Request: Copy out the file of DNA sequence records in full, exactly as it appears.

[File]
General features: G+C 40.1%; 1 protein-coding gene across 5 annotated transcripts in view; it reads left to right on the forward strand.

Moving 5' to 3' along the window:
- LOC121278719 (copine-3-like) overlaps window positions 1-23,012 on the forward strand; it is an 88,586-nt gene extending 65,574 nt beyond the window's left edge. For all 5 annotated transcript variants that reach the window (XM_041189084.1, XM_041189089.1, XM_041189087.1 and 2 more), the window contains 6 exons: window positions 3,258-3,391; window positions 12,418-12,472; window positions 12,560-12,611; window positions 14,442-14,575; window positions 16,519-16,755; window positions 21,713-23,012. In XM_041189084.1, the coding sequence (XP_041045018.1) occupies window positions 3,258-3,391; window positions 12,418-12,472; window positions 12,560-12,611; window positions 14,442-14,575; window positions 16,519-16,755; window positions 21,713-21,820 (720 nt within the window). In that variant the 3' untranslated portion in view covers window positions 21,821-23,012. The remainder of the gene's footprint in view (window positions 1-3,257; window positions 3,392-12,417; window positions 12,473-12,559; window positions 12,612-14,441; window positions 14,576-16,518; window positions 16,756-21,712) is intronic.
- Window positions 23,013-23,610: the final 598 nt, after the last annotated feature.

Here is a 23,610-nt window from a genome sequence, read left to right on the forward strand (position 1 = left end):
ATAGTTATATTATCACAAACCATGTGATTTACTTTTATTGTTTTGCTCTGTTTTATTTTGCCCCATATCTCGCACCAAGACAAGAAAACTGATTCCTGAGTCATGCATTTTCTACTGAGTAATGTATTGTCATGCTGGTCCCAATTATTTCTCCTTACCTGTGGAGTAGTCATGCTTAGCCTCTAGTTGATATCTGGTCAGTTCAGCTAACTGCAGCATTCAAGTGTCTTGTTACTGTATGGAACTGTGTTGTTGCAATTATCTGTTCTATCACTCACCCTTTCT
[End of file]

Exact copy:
General features: G+C 40.1%; 1 protein-coding gene across 5 annotated transcripts in view; it reads left to right on the forward strand.

Moving 5' to 3' along the window:
- LOC121278719 (copine-3-like) overlaps window positions 1-23,012 on the forward strand; it is an 88,586-nt gene extending 65,574 nt beyond the window's left edge. For all 5 annotated transcript variants that reach the window (XM_041189084.1, XM_041189089.1, XM_041189087.1 and 2 more), the window contains 6 exons: window positions 3,258-3,391; window positions 12,418-12,472; window positions 12,560-12,611; window positions 14,442-14,575; window positions 16,519-16,755; window positions 21,713-23,012. In XM_041189084.1, the coding sequence (XP_041045018.1) occupies window positions 3,258-3,391; window positions 12,418-12,472; window positions 12,560-12,611; window positions 14,442-14,575; window positions 16,519-16,755; window positions 21,713-21,820 (720 nt within the window). In that variant the 3' untranslated portion in view covers window positions 21,821-23,012. The remainder of the gene's footprint in view (window positions 1-3,257; window positions 3,392-12,417; window positions 12,473-12,559; window positions 12,612-14,441; window positions 14,576-16,518; window positions 16,756-21,712) is intronic.
- Window positions 23,013-23,610: the final 598 nt, after the last annotated feature.

Here is a 23,610-nt window from a genome sequence, read left to right on the forward strand (position 1 = left end):
ATAGTTATATTATCACAAACCATGTGATTTACTTTTATTGTTTTGCTCTGTTTTATTTTGCCCCATATCTCGCACCAAGACAAGAAAACTGATTCCTGAGTCATGCATTTTCTACTGAGTAATGTATTGTCATGCTGGTCCCAATTATTTCTCCTTACCTGTGGAGTAGTCATGCTTAGCCTCTAGTTGATATCTGGTCAGTTCAGCTAACTGCAGCATTCAAGTGTCTTGTTACTGTATGGAACTGTGTTGTTGCAATTATCTGTTCTATCACTCACCCTTTCT